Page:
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How do you practice with 2 or more guns?

Discussion in 'Band of Glockers' started by mirko128, Jul 29, 2005.

  1. mirko128

    mirko128

    115
    0
    Mar 8, 2005
    Pilipinas
    Me and my shooting buddy were at the range yesterday morning (Armscor).

    I had with me my 2 guns, a Glock 21 and a Norinco gov't model.

    I shot the Glock first, 100 rounds. I don't know if it was the lack of recent dry fire practice or the slight fatigue from just coming from the office (night shift! I always seem to have to struggle with lack of sleep ;g ), but by the time I was shooting the 1911, I was really feeling the difference between the 2 guns and was shooting terribly.

    The Norinco is newer so I've been mixing the 2 just for a couple of range sessions so far.

    I know a lot of you folks have at least 2 guns. Can you offer any advice? Should I be sticking to one type first and not mixing them during practice? Or does it really matter, as long as I do maybe dry firing?
     
  2. gaptoof

    gaptoof NRA Life Member

    79
    0
    Aug 24, 2004
    Wisconsin
    I have 12 pistols. I have found that the more of them I shoot in one session, the worse I shoot. The different trigger weights and pull lengths and feel of the guns make a difference for me. If i am shooting and want to be accurate I only shoot one at a time.
     


  3. revo

    revo

    521
    0
    Apr 27, 2003
    I confirm your observations.

    There are some basic rules that you have to follow in order to shoot ANY gun accurately.

    However, each style of gun is operated a bit differently because of differences in design.

    For example, while Glocks are rather sensitive to limp-wristing, 1911s are not.

    H&Ks and SIGs invariably shoot well as long as you follow the fundamentals. Glocks need a bit more finesse due to the nature of trigger.
     
  4. jasonub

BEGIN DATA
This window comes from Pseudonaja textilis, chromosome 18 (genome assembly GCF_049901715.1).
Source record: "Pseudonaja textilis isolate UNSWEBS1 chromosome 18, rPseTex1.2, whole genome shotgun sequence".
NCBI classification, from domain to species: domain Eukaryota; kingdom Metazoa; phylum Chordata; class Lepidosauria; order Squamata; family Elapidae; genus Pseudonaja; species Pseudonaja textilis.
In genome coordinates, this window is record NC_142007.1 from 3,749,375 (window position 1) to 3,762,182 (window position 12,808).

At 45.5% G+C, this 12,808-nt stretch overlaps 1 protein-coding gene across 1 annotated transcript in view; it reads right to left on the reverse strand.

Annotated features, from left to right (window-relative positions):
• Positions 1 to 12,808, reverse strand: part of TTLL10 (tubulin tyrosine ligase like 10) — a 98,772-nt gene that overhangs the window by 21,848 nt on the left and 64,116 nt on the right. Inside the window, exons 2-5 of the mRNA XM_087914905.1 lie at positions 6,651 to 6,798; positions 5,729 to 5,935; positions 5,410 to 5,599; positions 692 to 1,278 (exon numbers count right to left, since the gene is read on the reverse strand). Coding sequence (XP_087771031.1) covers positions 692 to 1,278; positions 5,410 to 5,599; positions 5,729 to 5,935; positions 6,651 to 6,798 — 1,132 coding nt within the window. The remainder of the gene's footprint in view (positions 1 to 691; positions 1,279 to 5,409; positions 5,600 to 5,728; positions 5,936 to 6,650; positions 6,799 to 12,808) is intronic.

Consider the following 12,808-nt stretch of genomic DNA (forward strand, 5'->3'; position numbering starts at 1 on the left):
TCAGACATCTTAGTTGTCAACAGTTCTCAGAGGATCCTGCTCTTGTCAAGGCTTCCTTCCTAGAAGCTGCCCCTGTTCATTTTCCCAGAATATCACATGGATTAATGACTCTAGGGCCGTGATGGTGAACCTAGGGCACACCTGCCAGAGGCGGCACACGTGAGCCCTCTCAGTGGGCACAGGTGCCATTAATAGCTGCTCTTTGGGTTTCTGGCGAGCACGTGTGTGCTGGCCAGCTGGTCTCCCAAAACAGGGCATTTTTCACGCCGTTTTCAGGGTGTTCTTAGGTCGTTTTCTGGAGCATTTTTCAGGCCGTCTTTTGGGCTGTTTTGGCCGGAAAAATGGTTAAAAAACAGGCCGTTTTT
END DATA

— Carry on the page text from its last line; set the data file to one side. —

jasonub

    2,698
    0
    Sep 28, 2003
    Philippines
    never had a problem with multiple pistols/ rifles in 1 range session.

    just get the fundamentals right and you will hit the target/s
     
  5. mirko128

    mirko128

    115
    0
    Mar 8, 2005
    Pilipinas
    I hear you guys. I think I'll stick with one gun for a while, get the fundamentals right, and do lots of dry fire practice.
     
  6. vega

    vega

    2,799
    0
    Sep 29, 2001
    SoCal
    Easy, one on left and the other one on right. Put the 1911 on your right so you can activate the safety.;)

    Seriously, you went to Armscor to plink and shoot not to practice. By practice you mean, complete competition gear so you can also practice your draw.

    vega
     
  7. mirko128

    mirko128

    115
    0
    Mar 8, 2005
    Pilipinas
    Yup. Just gotten used to the word "practice". It's my excuse to my toddler son whenever I go out to shoot..."Dad's going to go practice..." ;f
     
  8. mc_oliver

    mc_oliver

    3,499
    0
    Feb 21, 2002
    Philippines
    When shooting different guns, understand that they are...well, different. Even if all of them are of the same platform, they'll still feel different (to some extent).

    If you shoot one with the expectation that it will shoot like the other, that's a sure way to the road of disappointment.

    When shooting the 1911, treat it like one. Learn to work the "extra" controls it provides and learn to adapt your grip to it.

    If you're using the glock, understand that it's one. And the biggest change you need to do coming from the 1911 is the grip angle.

    More importantly, both guns will recoil very differently in your hands. More so if you're shooting different calibers. The triggers will also be vastly different.

    So what do you do? Nothing. Basics are still the same. Work the trigger just enough to insure your sights don't deviate too much from your intended sight picture.

    Understand, learn and adapt. Don't judge. Just observe.;)
     
  9. MELBU

    MELBU Ann2Tero

    How do you practice with 2 or more guns?

    It's easy actually, just choose which gun you like to shoot first
    and after you finish shooting with it rest and relax for 30 mins
    then shoot with your other gun.
    If you practice shooting when youre tired and have no sleep,
    definitely your shooting will be terrible.

    For a gun hobbyist like me, i practice with my factory stock
    SigP226 because i like to compete in production class competitions.
    I practice with my 1911 because i compete in standard divisions.
    I practice with my revolver for revolver competitions.
    I practice with my Ar15 rifle coz i compete in rifle matches too.

    I like joining competitions and clubshoots to train myself in gun
    discipline under pressure.